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Chapter 09 - Reporting and Interpreting Liabilities

Chapter 09
Reporting and Interpreting Liabilities

ANSWERS TO QUESTIONS
1. Liabilities are obligations that result from past transactions that require future payment of assets or the future performance of services, that are definite in amount or are subject to reasonable estimation. A liability usually has a definite payment date known as the maturity or due date. A current liability is a short-term liability; that is, one that will be paid during the coming year or the current operating cycle of the business, whichever is longer. It is assumed that the current liability will be paid out of current assets. All other liabilities are defined as long-term liabilities. 2. External parties have difficulty determining the amount of liabilities of a business in the absence of a balance sheet. Therefore, about the only sources available to external parties for determining the number, type, and amounts of liabilities of a business are the published financial statements. These statements have more credibility when they have been audited by an independent CPA. 3. A liability is measured at acquisition at its current cash equivalent amount. Conceptually, this amount is the present value of all of the future payments of principal and interest. For a short-term liability the current cash equivalent usually is the same as the maturity amount. The current cash equivalent amount for an interest-bearing liability at the going rate of interest is the same as the maturity value. For a long-term liability, the current cash equivalent amount will be less than the maturity amount: (1) if there is no stated rate of interest, or (2) if the stated rate of interest is less than the going rate of interest. 4. Most debts specify a definite amount that is due at a specified date in the future. However, there are situations where it is known that an obligation or liability exists although the exact amount is unknown. Liabilities that are known to exist but the exact amount is not yet known must be recorded in the accounts and reported in the financial statements at an estimated amount. Examples of a known obligation of an estimated amount are estimated income tax at the end of the year, property taxes at the end of the year, and obligations under warranty contracts for merchandise sold.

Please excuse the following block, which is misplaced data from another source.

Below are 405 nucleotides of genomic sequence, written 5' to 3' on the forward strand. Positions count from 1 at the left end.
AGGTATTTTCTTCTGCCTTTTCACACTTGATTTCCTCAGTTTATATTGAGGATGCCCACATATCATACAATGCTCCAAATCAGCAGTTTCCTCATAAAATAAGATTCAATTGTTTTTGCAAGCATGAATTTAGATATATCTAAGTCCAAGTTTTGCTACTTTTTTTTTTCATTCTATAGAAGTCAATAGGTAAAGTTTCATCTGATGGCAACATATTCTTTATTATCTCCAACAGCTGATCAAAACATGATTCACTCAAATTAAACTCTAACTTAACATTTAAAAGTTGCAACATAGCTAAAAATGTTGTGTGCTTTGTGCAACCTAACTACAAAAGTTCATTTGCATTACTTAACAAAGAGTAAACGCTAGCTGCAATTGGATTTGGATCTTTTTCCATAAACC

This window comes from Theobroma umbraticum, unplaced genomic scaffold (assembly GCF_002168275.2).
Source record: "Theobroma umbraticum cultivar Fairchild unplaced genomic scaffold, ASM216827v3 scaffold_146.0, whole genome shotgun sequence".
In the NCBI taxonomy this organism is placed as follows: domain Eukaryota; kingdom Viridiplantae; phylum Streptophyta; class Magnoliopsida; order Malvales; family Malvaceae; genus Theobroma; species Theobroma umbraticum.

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.. assuming quick assets of $50.…………………………………. The shifting of a liability from one of these categories to the other often may affect the quick ratio significantly. the adjusting entry to record the accrued liability and the wage expense would be as follows: December 31: Wage expense (+E.. 2.. the proper classification of liabilities is particularly significant. An accrued liability is an expense that was incurred before the end of the current period but has not been paid or recorded. Therefore. an accrued liability is recognized when such a transaction is recorded. the quick ratio would be $50.. Working capital is computed as total current assets minus total current liabilities. marketable securities.000 = 0.. Therefore.Chapter 09 . It is the amount of current assets that would remain if all current liabilities were paid. The quick ratio is influenced by the amount of current liabilities. 6. For example. This ratio is used by creditors because it is an important index of ability to meet short-term obligations. -SE)…………………………………… Wages payable (+L) .000. 7.5 (for each dollar of current liabilities there is $0.50 of quick assets). A typical example is wages incurred during the last few days of the accounting period but not recorded because no payroll was prepared and paid that included these wages.000 9-2 .000 were incurred. and accounts receivable) to current liabilities. it is particularly important that liabilities be considered carefully before classifying them as current versus long term.000/$100. It is computed by dividing quick assets by current liabilities. Assuming wages of $2. The quick ratio is the percentage relationship of quick assets (cash. assuming no loss or gain on liquidation of those assets.000 2.000 and current liabilities of $100. Thus.Reporting and Interpreting Liabilities 5.